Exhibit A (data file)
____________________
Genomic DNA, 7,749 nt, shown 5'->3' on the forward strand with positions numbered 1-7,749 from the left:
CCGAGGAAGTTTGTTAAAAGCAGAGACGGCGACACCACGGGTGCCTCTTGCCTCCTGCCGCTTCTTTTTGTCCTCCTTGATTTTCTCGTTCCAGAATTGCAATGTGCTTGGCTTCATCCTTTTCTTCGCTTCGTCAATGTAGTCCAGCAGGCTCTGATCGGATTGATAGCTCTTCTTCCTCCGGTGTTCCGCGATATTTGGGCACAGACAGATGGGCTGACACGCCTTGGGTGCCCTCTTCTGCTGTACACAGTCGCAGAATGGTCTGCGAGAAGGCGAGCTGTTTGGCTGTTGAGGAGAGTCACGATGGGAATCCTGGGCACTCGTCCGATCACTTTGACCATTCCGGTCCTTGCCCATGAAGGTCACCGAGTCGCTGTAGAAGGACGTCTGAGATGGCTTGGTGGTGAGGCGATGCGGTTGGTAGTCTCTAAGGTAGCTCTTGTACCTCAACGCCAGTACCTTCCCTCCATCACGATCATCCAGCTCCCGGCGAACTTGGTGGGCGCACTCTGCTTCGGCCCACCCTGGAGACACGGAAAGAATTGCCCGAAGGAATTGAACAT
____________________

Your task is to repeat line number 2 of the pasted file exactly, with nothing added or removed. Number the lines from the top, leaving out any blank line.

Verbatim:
CCGAGGAAGTTTGTTAAAAGCAGAGACGGCGACACCACGGGTGCCTCTTGCCTCCTGCCGCTTCTTTTTGTCCTCCTTGATTTTCTCGTTCCAGAATTGCAATGTGCTTGGCTTCATCCTTTTCTTCGCTTCGTCAATGTAGTCCAGCAGGCTCTGATCGGATTGATAGCTCTTCTTCCTCCGGTGTTCCGCGATATTTGGGCACAGACAGATGGGCTGACACGCCTTGGGTGCCCTCTTCTGCTGTACACAGTCGCAGAATGGTCTGCGAGAAGGCGAGCTGTTTGGCTGTTGAGGAGAGTCACGATGGGAATCCTGGGCACTCGTCCGATCACTTTGACCATTCCGGTCCTTGCCCATGAAGGTCACCGAGTCGCTGTAGAAGGACGTCTGAGATGGCTTGGTGGTGAGGCGATGCGGTTGGTAGTCTCTAAGGTAGCTCTTGTACCTCAACGCCAGTACCTTCCCTCCATCACGATCATCCAGCTCCCGGCGAACTTGGTGGGCGCACTCTGCTTCGGCCCACCCTGGAGACACGGAAAGAATTGCCCGAAGGAATTGAACAT